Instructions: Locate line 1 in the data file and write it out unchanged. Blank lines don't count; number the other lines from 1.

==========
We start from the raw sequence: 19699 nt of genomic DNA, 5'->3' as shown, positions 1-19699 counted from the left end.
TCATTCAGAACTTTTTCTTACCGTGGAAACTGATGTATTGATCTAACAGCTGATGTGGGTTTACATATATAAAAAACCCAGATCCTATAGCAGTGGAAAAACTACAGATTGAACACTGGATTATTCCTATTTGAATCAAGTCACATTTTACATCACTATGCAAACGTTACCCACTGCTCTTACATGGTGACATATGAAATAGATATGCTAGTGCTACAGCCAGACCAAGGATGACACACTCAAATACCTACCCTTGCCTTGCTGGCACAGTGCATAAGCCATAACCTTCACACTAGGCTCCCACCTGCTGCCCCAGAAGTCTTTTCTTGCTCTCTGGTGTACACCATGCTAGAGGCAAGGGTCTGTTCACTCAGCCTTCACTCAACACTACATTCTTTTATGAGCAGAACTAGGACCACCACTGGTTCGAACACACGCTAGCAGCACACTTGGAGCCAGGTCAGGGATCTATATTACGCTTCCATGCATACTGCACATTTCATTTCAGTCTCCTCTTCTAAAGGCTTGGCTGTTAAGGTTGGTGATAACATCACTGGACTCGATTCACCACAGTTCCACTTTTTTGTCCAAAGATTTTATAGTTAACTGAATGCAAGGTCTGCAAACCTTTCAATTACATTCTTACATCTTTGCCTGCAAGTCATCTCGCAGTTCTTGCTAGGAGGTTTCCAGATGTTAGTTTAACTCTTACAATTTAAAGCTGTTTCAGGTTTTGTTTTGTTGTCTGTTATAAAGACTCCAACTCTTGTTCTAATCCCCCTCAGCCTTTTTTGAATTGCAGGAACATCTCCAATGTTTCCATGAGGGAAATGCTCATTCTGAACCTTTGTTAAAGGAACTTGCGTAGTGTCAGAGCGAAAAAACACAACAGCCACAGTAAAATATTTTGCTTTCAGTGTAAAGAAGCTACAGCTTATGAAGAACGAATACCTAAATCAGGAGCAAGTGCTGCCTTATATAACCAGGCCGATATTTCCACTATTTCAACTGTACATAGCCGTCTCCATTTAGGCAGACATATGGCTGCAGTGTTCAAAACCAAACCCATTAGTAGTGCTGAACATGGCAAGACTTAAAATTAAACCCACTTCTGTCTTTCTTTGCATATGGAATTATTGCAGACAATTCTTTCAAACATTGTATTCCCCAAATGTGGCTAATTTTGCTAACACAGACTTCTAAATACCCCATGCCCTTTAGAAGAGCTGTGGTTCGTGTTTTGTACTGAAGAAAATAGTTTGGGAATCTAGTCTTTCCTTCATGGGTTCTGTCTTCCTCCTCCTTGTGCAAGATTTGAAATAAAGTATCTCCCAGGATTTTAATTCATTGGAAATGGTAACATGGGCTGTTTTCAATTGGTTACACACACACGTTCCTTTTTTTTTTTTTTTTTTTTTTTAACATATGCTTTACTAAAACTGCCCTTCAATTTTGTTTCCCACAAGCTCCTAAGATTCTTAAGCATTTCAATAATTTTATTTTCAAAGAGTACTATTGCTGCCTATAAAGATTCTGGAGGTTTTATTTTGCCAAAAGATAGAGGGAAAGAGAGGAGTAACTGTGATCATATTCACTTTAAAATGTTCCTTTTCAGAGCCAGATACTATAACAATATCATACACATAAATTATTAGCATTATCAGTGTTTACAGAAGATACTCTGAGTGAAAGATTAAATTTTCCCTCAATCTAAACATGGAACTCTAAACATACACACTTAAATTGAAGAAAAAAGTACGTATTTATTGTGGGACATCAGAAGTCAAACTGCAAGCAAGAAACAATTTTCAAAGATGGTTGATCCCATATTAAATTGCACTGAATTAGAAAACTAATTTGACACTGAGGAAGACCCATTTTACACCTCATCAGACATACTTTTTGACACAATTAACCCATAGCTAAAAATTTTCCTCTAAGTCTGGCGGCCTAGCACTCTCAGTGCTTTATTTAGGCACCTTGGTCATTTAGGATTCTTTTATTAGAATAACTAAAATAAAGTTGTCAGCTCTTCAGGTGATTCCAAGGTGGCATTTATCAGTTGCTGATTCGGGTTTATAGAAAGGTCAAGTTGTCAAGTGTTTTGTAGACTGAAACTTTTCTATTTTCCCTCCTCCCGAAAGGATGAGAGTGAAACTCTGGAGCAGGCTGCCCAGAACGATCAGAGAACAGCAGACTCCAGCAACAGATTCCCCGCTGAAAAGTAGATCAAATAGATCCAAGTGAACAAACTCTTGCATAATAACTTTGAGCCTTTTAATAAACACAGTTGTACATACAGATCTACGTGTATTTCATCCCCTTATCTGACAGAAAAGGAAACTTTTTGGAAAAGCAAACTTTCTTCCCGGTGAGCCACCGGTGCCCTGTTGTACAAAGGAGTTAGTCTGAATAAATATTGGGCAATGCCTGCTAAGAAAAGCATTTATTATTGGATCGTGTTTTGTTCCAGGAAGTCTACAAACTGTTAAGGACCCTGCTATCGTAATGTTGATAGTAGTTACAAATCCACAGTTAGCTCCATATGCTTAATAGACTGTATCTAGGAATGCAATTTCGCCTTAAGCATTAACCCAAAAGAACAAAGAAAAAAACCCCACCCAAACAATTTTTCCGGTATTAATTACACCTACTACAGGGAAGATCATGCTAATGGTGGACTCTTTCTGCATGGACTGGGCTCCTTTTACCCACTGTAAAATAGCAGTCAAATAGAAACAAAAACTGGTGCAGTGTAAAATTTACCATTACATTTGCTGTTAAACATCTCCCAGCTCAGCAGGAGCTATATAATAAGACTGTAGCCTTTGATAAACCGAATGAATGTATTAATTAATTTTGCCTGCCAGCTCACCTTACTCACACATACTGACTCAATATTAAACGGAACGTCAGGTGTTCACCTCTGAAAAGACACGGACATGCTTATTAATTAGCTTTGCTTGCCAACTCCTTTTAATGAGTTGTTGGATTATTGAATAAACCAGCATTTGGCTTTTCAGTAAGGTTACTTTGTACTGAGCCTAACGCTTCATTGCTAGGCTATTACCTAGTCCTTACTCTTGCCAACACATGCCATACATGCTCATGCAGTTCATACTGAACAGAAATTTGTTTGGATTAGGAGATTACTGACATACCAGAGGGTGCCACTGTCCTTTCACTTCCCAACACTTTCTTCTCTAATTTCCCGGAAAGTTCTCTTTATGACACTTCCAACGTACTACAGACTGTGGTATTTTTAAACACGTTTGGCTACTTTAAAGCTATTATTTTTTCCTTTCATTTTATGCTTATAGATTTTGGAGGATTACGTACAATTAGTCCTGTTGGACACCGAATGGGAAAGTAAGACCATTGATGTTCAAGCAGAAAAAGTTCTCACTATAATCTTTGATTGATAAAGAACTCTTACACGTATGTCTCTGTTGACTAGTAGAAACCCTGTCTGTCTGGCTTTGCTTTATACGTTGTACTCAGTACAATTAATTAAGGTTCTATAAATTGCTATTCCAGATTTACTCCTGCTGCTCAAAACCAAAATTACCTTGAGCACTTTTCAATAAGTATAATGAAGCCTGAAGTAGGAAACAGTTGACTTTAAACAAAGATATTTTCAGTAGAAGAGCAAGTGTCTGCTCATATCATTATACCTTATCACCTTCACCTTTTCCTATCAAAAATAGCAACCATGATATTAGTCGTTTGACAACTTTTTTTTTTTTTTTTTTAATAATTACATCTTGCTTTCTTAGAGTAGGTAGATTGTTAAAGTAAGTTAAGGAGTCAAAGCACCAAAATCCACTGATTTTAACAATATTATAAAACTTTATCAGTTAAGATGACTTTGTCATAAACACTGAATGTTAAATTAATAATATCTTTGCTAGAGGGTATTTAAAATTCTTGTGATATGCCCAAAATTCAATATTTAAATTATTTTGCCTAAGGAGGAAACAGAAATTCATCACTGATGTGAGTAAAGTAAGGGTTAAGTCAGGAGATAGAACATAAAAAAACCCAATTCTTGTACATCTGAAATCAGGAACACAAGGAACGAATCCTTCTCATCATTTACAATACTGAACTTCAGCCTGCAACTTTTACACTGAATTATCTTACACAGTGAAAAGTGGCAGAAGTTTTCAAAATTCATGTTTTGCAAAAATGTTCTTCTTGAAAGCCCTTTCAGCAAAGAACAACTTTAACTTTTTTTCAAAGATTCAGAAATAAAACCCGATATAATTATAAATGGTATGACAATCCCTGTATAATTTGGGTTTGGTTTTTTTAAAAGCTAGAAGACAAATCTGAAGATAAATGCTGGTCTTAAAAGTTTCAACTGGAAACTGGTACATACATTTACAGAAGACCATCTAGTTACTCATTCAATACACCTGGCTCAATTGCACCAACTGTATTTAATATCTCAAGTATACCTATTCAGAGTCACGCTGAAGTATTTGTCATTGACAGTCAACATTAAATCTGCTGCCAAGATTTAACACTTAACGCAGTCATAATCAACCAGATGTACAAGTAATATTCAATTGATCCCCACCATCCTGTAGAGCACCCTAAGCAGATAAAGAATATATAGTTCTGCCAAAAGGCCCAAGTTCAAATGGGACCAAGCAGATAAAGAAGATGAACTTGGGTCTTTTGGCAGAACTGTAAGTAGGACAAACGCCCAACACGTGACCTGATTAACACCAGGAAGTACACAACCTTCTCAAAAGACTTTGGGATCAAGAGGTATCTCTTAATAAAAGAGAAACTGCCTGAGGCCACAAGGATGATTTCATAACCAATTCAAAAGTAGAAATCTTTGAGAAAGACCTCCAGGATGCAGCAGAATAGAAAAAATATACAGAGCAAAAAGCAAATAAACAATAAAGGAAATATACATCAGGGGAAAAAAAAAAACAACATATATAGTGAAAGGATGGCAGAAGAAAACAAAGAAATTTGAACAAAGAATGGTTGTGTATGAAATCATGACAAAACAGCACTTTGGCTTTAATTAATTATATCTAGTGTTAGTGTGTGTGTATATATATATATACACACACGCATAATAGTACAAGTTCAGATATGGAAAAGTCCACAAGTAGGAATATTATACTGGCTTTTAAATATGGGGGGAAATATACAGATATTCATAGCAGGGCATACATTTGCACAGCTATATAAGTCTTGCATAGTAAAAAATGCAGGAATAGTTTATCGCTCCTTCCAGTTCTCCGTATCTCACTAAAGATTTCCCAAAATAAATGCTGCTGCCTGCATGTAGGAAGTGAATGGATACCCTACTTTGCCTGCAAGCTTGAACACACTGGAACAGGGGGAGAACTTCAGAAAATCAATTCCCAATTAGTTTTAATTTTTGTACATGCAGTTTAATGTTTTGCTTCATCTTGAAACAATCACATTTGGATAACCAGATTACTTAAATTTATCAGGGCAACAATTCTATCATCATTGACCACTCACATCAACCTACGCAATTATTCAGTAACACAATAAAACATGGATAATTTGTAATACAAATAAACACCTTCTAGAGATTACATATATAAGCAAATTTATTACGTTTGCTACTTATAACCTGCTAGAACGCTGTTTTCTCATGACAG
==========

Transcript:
We start from the raw sequence: 19699 nt of genomic DNA, 5'->3' as shown, positions 1-19699 counted from the left end.